REVIEW: Netflix’s Girlboss series teaches millennials to start fucking working

REVIEW: Netflix’s Girlboss series teaches millennials to start fucking working

Netflix just released the highly anticipated Girlboss’ first season last Friday.

The show is based on Nasty Gal’s Sophia Amoruso’s memoir #GIRLBOSS showcasing how a 22 year old went from stealing and selling vintage clothing on eBay in which she then created an e-commerce store making her one of America’s Richest Self-Made Women according to Forbes in 2016. 

Sophia played by Britt Robertson gives a “real loose” version of the Girlboss herself.

Although it is television, Robertson manages to portray a badass female who doesn’t take “no” for an answer.

Like the memoir, Sophia teaches every young girl (and boy) that in order to get what you want you gotta put in the work.

Sophia isn’t likeablelet’s be honest.

She’s annoying, self-centered, intense and a big ass Bitch.

But that’s the fun part.

The show was created by Kay Cannon, screenwriter of the Pitch Perfect movies.

There are some funny scenes, but the main focus of the show is proving that there can still be some laughter through failure.

Neither the Netflix series nor the memoir teaches you how to start a business.

That would be too easy.

However, it does teach you how one person can get very far if they work on their craft.

Work, work, work.

There is no magic, overnight sensation—That just doesn’t exist.

What does exist are people telling you it can’t be done.

Nasty Gal wasn’t built in a day.

Sure it may seem like it, but Amoruso never stopped searching for vintage clothes, taking pictures and putting them online.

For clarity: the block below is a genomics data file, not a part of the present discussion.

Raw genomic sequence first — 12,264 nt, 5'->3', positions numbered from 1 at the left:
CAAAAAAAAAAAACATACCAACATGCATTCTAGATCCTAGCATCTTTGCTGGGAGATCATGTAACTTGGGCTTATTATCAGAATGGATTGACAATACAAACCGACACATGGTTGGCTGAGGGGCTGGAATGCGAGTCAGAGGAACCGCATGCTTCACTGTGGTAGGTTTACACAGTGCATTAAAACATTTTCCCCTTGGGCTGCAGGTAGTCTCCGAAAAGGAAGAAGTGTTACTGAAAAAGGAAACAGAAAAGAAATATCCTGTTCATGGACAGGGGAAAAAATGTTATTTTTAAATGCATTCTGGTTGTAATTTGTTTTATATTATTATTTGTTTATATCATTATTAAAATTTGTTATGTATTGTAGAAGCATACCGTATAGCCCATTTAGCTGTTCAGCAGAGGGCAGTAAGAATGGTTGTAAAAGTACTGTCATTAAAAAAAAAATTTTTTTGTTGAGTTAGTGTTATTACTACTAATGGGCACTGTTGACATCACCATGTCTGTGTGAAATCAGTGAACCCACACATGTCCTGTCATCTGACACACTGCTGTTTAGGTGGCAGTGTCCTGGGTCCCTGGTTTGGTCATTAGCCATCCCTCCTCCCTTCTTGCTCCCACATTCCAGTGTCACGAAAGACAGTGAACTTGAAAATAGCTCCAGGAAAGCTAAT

In episode 4 “Ladyshopper99”, we see how far one must go to deliver a wedding dress to receive a great review. Kudos, girl!

“Every time I got up in the morning instead of saying screw it and sleeping in, every time I spent a few extra minutes on a product description to make it perfect, I was choosing my fate and sowing the seeds of my future.”

Although Sophia breaks all the rules, she isn’t telling you to be a rule-breaker, but rather to trust your gut.

Sophia didn’t get much support from her family, boyfriend and friends (simply because they didn’t get it).

She probably was (and sadly still is) ahead of her time.

The most Girlboss moment: Episode 6 “Five Percent” when Sophia quits her art gallery job she’d taken for health insurance leaving a note to the security guard: “Thanks for being the best and last boss I’ll ever have.”

The show’s last episode ends with Sophia opening Nasty Gal’s website and selling out all of her stock.

If you’re looking for inspiration, a good laugh, a creative moment, a show to watch with your girlfriends in your pjs then this is the one.

You can have it all, if you forget the naysayers, make sacrifices and compromises, get let down, break hearts, start over, let other people downstick to your guns.

Let’s do this.

#GIRLBOSS.


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